But Larry Bowa led off the bottom of the eighth by beating out a chopper to deep short. Bob Boone bunted him over, and Keith Moreland, pinch-hitting for Carlton, sent Bowa to third with a base hit to left.
Lonnie Smith went in to run for Moreland as Rose headed for the plate. Green watched intently as the Dodgers positioned their infield at double-play depth. He was thinking about going hit-and-run anyway. But that, he said, "helped make up our minds."
On the 1-1 pitch to Rose, Smith took off. Rose chopped a fastball off the Astroturf, and all Russell could do was take him out at first and watch the winning run score.
Green didn't fault the Dodgers for playing it that way.
"They know Pete can hit into a double play, too," he said. "They figure they get another shot at us, so they're going two-for-one.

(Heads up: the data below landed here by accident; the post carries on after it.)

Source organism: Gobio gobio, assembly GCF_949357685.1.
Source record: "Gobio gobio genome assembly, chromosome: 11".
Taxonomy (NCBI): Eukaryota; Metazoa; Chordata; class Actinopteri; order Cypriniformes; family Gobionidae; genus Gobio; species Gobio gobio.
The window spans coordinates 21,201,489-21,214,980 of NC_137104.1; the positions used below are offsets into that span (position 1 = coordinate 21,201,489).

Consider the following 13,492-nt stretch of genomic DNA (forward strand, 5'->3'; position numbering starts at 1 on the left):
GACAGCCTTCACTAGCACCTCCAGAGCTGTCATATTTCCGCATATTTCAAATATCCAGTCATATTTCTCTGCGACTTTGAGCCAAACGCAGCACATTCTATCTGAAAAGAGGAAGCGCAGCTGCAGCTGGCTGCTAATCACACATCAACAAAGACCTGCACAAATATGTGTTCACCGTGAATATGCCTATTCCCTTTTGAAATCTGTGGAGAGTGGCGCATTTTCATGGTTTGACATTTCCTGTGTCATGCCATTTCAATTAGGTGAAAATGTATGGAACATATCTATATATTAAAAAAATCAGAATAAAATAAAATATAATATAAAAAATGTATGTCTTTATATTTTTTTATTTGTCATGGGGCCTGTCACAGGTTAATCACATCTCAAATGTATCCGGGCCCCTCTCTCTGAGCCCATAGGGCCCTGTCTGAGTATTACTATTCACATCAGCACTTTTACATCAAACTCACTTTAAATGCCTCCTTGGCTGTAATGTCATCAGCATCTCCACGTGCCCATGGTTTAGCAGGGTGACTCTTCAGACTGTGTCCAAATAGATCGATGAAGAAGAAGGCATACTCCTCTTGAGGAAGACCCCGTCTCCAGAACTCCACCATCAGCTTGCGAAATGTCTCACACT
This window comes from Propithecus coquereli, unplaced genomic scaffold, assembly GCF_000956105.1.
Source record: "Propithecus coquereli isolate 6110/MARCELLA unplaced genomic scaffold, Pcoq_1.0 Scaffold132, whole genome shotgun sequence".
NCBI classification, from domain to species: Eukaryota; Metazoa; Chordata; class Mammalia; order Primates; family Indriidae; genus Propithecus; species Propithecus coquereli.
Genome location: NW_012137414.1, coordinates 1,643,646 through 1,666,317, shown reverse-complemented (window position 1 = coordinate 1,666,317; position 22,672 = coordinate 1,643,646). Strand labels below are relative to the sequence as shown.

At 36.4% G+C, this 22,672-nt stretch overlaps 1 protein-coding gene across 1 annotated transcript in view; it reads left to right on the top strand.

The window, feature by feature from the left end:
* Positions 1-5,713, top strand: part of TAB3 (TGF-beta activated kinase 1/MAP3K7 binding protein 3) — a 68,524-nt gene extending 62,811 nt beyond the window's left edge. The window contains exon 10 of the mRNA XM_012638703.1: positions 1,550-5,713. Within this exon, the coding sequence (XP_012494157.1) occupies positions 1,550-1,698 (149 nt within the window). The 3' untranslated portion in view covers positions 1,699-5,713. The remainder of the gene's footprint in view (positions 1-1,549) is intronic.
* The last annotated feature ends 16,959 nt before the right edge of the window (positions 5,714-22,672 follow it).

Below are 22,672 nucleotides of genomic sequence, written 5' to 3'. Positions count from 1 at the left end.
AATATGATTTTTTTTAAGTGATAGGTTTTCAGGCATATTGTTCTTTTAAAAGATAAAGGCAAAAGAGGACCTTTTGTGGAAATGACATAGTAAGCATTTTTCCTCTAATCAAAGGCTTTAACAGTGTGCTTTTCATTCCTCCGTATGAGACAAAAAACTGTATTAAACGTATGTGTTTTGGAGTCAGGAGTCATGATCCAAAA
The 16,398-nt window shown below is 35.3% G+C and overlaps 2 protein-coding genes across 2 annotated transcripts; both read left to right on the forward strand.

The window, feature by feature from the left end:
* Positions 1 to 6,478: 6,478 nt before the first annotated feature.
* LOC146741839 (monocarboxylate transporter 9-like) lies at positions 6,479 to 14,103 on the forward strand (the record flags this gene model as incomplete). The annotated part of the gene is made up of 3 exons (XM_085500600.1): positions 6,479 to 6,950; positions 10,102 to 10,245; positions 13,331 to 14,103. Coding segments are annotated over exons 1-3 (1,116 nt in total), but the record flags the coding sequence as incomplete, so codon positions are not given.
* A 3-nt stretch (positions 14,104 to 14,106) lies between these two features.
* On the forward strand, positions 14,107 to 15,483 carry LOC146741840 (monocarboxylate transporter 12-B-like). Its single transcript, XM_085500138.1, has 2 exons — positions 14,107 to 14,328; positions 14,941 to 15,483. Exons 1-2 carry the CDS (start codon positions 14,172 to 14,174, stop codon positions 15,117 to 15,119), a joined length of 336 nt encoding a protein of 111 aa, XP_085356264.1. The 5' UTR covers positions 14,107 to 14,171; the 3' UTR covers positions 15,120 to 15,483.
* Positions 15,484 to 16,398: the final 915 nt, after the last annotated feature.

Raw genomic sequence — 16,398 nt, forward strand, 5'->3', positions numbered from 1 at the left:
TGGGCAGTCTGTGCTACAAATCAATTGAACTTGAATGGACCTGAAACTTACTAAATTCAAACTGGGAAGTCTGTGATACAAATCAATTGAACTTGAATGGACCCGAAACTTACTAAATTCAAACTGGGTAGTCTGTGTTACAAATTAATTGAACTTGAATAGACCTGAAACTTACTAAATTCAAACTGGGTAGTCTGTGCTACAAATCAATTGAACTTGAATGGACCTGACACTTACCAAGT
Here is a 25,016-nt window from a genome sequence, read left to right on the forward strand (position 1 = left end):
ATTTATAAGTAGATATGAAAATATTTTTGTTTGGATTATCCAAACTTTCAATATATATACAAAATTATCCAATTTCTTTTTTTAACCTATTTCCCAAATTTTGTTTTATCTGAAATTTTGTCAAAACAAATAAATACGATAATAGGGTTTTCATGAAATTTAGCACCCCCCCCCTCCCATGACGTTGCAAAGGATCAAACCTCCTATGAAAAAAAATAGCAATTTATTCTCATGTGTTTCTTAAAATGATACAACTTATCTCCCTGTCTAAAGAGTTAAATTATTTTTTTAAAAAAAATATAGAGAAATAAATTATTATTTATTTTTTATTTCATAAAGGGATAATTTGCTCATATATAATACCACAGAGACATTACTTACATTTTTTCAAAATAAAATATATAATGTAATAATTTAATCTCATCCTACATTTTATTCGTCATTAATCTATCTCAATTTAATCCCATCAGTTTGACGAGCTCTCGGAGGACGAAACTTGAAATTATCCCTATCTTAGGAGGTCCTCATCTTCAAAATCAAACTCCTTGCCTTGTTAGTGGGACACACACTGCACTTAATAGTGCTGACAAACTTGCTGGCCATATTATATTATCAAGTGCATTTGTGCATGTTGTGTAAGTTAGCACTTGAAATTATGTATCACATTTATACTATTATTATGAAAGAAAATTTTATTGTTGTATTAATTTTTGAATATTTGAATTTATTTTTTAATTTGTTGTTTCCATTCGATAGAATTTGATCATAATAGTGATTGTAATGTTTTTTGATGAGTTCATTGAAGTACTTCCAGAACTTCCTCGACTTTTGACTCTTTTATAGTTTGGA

"But when you've got Pete up there, you know he's going to get that run in there somehow. And the hit-and-run is one way you know the run's going to come in. You know he's going to hit the ball. And you know it's going to be on the ground."
Rose also reached through three rows of seats to stab a foul pop-up in the seventh. It was only one of a number of extraordinary defensive efforts by assorted Phillies behind Carlton.
Mike Schmidt saved a run (at least Pete Rose is out at third trying temporarily) with a diving Pete Peeters knockdown of a Joe Ferguson bullet in the fourth. Later, Boone high-jumped onto the dugout roof trying to nab Russell's ninth-inning foul ball for the game's final out.
"I don't like to say the guys get extra hyped up for Lefty, because you don't have to," Rose said. "He's just such a good pitcher, you love to play behind the guy.
"You know, I played behind Seaver, and I guess he's in Carlton's class. And Jim Maloney pitched a lot of no-hitters. But no one is as consistent as Lefty.
"He helps you with his bat. He helps you with his pickoffs at first. He keeps you on your toes. Only five or six pitches between innings. He even makes the ground crew hustle."
But above all, what Carlton does is consistently keep his team in every game. Just the way he worked out of a touchy first-inning mess last night was a prime example.